In recent days, the internet has been a buzz about recruiters taking only 6 seconds to look at resumes before deciding whether to toss it or read more.
That is definitely a bit depressing, right?
My career coach says it takes 80 hours of work to perfect a resume and, even then, you have to tweak it every time for every application. Goodness knows how long we are working for that 6-second look.
But if your resume is effective, of course, you get a lot more than 6 seconds.
We asked the Artisan Recruiters about their thoughts on resumes and whether the 6-second rule really applies:
Account Manager, Carol Conforti, looks at resumes for more than six seconds, but often looks at a portfolio first so she can relate the work to the experience. Carol feels that creative staffing is different from typical recruiting, as often a few creative hands go into making a campaign and job titles can vary from company to company. However, if the resume is from someone that is not local and the client is not willing to relocate anyone, they get a shorter look.
MD, Katty Douraghy, definitely spends more than 6 seconds looking at resumes but, like Carol, weighs portfolios more heavily since we are a creative agency. Katty looks at resumes for: keywords, gaps in employment, agency vs. client-side history and evidence of leadership skills. She checks for longevity and if jobs were for a short time or whether they were clearly freelance projects. It takes more than 6 seconds to do a thorough job.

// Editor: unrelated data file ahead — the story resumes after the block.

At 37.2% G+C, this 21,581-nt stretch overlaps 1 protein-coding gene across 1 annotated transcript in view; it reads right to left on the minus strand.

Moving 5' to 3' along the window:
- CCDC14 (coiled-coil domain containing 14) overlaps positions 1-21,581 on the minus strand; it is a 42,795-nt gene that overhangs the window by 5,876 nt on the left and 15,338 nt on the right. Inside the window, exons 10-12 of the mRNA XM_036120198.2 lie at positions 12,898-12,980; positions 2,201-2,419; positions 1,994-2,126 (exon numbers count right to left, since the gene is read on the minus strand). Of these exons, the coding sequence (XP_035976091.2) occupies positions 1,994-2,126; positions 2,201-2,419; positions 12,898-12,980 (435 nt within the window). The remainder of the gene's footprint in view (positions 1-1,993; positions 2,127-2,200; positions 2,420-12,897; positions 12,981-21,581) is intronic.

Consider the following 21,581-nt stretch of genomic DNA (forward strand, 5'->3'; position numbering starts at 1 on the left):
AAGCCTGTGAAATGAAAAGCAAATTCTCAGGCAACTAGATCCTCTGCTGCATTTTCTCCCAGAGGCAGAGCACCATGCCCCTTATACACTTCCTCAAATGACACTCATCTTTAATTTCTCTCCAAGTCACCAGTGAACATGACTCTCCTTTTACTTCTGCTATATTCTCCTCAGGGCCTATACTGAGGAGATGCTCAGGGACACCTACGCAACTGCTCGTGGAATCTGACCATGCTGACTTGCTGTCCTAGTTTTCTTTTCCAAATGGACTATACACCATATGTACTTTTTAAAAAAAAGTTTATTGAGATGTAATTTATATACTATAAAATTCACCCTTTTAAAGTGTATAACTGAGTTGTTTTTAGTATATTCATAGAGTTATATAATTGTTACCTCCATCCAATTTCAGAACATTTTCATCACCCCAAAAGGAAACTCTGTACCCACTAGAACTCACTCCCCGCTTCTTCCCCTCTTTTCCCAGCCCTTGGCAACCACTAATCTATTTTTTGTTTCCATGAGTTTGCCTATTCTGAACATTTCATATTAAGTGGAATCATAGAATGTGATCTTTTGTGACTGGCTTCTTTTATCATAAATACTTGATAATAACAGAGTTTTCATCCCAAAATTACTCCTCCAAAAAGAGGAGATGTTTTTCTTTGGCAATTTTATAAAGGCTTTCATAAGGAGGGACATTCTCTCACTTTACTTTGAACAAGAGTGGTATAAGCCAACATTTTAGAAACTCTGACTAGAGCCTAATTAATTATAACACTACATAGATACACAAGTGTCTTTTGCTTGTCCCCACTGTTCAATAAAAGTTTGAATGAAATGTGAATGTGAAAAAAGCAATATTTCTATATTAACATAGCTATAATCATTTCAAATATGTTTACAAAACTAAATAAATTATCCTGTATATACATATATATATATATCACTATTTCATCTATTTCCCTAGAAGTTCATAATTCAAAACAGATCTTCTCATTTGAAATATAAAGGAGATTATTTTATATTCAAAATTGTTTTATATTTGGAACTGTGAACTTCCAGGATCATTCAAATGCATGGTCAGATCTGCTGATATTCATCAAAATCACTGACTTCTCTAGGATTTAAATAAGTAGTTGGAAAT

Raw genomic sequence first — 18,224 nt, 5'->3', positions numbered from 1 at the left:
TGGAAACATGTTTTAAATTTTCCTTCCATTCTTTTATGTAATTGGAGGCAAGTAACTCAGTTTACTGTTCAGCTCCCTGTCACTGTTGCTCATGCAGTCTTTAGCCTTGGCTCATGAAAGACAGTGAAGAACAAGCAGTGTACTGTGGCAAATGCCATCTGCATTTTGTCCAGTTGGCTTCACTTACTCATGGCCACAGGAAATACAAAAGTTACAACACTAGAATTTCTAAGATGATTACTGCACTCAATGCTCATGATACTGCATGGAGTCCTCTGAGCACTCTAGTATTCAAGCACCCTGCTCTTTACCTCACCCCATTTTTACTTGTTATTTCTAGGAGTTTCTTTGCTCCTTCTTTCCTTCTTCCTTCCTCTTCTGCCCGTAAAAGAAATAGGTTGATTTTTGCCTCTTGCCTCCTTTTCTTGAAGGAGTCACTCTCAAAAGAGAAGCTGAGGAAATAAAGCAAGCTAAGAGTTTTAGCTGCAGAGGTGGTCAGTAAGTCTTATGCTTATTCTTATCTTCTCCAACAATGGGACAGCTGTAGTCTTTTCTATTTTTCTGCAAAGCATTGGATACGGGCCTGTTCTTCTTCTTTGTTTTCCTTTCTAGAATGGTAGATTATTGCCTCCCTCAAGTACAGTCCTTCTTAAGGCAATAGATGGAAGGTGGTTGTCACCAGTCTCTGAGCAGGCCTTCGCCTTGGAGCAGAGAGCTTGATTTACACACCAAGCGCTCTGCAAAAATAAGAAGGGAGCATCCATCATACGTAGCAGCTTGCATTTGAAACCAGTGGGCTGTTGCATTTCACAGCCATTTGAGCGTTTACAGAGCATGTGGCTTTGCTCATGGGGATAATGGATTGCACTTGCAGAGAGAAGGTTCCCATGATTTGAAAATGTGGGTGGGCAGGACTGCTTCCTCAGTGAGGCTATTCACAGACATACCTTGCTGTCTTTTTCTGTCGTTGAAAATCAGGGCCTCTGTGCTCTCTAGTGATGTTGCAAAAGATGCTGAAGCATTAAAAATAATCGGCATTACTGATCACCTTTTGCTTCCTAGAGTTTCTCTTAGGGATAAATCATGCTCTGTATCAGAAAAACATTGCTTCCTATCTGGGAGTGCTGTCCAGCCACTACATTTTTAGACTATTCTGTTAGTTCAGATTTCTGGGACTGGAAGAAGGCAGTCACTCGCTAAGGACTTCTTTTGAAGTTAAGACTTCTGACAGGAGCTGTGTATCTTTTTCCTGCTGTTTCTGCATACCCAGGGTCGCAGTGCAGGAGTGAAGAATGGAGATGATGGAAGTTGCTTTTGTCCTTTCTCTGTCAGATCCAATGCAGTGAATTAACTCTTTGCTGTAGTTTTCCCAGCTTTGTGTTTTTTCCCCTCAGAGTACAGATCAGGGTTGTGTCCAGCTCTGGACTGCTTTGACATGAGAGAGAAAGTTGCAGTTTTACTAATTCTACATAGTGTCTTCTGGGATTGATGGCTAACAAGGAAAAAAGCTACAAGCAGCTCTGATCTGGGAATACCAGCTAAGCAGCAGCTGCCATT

Creative Recruiting Manager, Jamie Grossman, looks first for at least one well-recognized company, industry or brand, but if the candidate is just out of school, she considers where they went. If a talent does not meet the bare qualifications – you can tell pretty quickly they are not going to be right. But that often requires much more than 6 seconds on average.
Account Manager, Jess Bedford, says the better formatted a resume, the longer she spends looking at it. She likes the use of bold, underlining and bullet points to make it easy to read. Short descriptions of companies are also helpful to get a sense of industry experience. Education should always be at the end and the information should be contained to one page.
We all hope that our resumes get a good look – and we can definitely always improve them. A few key takeaways:
- Make sure you are using the keywords from the job description in your bullet points or Summary.
- Be as specific as possible about your responsibilities and achievements, especially where you showed leadership.
- Leave some white space to keep it clean and clear.
- Never neglect the importance of a portfolio when applying for creative roles.
Wendy Stackhouse, for Artisan Creative